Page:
MRR on the Up
Could chiral tagging be the springboard for molecular rotational resonance spectroscopy's rise to fame? We spoke to Justin Neill, Chief Technology Officer at BrightSpec – the company hoping to bring MRR into the spotlight.
Frank van Geel, Joanna Cummings |
What does MRR bring to the table?
What’s long been recognized about microwave spectroscopy is its capability to resolve different compounds – particularly isomers in a mixture – without having to separate components. MRR is unique among spectroscopy techniques; different isomers have different moments of inertia, but with MRR we can resolve them and actually do computational work to determine the pattern of each isomer in the spectra – allowing us to identify it unambiguously. In terms of specificity, there are also amazing advantages to the technique over other methods, especially in the spectroscopy realm – and sample preparation centers on volatilizing the sample.
What advantages does MRR have over chromatography?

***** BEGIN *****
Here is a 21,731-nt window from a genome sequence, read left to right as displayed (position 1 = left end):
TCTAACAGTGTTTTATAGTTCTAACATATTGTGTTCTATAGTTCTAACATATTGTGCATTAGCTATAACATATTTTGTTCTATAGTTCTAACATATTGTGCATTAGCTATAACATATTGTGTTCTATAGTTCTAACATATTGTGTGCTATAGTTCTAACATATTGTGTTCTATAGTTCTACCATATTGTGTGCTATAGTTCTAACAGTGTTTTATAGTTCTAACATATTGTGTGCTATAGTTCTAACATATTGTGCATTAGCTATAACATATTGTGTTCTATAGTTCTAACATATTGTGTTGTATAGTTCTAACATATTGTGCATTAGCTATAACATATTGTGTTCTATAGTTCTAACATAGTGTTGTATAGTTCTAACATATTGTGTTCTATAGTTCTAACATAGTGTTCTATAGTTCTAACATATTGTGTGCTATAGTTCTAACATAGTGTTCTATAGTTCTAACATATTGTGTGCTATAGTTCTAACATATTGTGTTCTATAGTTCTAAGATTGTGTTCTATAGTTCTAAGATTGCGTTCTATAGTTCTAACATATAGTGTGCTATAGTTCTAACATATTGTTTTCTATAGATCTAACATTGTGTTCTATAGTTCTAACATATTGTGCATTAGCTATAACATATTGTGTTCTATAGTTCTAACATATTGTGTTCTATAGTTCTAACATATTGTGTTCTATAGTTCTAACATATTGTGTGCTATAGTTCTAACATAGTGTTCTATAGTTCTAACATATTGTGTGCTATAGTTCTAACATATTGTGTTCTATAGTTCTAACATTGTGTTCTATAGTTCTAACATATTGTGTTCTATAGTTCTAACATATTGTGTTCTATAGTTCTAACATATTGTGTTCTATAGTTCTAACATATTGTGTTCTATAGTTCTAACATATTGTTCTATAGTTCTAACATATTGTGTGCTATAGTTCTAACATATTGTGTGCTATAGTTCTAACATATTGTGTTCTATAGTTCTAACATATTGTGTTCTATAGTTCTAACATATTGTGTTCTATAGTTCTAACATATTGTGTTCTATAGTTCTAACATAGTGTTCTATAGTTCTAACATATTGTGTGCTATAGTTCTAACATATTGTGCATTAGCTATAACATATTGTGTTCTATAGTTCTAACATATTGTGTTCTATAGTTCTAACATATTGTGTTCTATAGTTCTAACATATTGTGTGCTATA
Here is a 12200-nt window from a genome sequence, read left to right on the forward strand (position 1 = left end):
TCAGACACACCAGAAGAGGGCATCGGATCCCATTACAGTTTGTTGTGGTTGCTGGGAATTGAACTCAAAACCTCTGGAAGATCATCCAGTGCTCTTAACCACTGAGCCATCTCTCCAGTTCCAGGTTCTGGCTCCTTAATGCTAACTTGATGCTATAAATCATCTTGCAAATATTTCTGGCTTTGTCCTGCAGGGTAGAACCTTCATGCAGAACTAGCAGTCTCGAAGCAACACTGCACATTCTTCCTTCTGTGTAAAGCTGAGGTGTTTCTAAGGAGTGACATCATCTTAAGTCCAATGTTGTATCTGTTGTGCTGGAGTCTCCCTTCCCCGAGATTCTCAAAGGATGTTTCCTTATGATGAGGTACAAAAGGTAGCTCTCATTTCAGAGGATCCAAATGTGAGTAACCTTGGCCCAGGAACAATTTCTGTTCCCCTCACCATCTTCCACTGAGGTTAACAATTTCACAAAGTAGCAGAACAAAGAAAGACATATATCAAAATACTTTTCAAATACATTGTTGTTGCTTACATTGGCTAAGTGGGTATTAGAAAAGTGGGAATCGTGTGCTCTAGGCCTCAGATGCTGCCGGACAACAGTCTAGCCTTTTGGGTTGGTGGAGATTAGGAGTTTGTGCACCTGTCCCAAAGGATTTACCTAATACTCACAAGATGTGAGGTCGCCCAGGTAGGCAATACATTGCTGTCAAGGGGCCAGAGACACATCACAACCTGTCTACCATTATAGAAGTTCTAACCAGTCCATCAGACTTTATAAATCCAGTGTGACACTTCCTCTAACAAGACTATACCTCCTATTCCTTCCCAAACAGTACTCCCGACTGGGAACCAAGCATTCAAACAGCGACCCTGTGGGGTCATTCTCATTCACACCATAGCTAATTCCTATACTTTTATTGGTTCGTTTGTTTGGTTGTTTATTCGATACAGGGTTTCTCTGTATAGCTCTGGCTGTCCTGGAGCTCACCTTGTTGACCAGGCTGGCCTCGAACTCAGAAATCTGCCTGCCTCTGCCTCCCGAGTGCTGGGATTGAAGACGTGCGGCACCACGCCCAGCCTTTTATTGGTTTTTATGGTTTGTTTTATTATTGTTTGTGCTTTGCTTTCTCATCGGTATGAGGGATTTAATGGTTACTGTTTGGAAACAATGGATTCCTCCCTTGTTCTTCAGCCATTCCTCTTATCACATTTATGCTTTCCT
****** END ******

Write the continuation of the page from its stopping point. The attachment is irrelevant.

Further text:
MRR identifies and quantifies molecules on the basis of their unique 3D structures, through microwave and millimeter wave spectroscopy. Because of the high selectivity and resolution, pure reference standards of each component of interest are not needed – components can be identified directly in mixtures. This eases a major burden in chromatographic method development. MRR is extremely sensitive to small changes in structure, including diastereomers, regioisomers, and enantiomers, which are often difficult separations. Because of the fast measurement times and method development, MRR is particularly advantageous in reaction monitoring; for example to monitor the yield and specificity of small-molecule continuous flow syntheses.
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